[Proctor, R., & Schiebinger, L. L. (Eds.). (2008). Agnotology: The making and unmaking of ignorance. Stanford University Press.]

Everything is Up for Grabs in Brexit Process

Just as with the other existing models – Norway, Switzerland, Canada, Greenland – the new British relationship with the EU will have to be purpose built. If Scotland is to maximise its advantage in that process, says Laura Cram, it will need to be out of the blocks before the Article 50 starting pistol is fired. 

No-one knows precisely when the Article 50 process, formally notifying the intention of the UK to leave the EU, will be triggered. But being prepared is essential not just to respond swiftly but to shape the direction the subsequent negotiations take. We know only that the clock is ticking but not when the alarm is set to go off. The challenge for Michael Russell, as the Scottish Government’s new Brexit Minister, will be to re-shape the boundaries of the possible in Scottish-UK-EU relations before the Article 50 process begins.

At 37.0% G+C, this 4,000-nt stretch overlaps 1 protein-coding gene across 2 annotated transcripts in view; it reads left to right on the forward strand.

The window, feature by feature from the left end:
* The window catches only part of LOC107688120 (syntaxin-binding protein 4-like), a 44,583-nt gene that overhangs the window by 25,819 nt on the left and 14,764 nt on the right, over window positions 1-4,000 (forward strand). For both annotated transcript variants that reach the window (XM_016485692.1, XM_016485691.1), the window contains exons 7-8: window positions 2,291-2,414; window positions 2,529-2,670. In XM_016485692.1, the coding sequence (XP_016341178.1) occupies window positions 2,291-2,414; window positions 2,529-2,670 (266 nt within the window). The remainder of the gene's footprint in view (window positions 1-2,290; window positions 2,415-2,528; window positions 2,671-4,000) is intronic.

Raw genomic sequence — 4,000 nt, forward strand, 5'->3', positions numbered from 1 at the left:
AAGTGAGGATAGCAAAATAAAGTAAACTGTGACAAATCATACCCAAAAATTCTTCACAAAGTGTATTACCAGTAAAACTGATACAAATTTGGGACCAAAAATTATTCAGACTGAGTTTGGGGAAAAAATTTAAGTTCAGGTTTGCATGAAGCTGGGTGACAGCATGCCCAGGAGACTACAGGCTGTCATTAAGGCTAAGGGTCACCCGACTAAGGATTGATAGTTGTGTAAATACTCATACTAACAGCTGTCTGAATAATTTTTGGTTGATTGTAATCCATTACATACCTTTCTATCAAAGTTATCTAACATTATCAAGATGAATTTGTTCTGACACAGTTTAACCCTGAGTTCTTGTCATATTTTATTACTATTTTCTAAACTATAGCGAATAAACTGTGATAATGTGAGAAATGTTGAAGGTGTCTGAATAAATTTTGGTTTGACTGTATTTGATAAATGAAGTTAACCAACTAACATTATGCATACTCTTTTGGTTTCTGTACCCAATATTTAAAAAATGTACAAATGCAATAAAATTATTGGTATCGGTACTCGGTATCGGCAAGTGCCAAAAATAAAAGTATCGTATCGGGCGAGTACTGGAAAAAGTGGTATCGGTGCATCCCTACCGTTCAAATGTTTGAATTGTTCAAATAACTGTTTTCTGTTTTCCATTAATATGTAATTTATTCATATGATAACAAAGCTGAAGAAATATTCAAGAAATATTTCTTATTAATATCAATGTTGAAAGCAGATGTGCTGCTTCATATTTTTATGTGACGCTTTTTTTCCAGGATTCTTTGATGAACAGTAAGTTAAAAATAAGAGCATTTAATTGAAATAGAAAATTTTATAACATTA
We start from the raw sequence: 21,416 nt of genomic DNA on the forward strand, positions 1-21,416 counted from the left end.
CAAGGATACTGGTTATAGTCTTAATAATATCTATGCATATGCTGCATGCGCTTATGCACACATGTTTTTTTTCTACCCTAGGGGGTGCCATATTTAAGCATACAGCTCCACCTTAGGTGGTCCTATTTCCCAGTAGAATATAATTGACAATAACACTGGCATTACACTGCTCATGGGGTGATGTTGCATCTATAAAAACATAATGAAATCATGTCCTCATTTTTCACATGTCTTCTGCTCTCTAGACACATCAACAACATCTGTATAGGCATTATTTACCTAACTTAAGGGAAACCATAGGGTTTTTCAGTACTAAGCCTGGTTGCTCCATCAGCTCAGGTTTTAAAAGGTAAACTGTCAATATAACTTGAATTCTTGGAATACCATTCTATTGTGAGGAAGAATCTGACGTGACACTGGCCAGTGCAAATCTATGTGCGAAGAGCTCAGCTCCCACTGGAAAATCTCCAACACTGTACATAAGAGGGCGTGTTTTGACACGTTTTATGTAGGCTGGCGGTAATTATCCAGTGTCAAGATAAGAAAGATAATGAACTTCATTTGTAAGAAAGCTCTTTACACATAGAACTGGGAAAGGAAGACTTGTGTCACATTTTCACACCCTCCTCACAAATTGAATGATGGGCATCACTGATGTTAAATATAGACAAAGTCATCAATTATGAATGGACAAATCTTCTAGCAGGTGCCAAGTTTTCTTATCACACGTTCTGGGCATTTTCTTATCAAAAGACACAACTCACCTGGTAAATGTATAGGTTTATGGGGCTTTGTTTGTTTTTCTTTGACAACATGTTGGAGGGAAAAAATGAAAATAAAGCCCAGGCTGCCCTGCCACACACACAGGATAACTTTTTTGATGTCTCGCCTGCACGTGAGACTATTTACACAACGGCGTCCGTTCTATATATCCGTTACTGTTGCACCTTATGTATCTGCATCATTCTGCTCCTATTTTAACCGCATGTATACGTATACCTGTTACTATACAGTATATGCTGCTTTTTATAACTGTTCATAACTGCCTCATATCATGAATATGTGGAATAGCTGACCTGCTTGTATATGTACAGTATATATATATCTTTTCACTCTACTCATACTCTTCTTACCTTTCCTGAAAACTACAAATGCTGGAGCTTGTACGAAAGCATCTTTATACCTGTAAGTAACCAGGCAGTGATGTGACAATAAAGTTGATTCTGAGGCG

As every returning Olympian will testify, responding to the sound of the starter’s gun comes at the end of an intense and lengthy process of physical and psychological preparation, scenario planning, sizing up the opposition and understanding the nature of the terrain. Not everything is within an athlete’s control, but a successful Olympian will have prepared for what they can and will be aware of where the uncontrollable might surface. They will have thought through what action to take and how to both create and to seize opportunities. Carefully constructed teams of experts support their efforts. Control of the race is key and preparation is key to control. To fail to prepare, in high stake games, is to prepare to fail.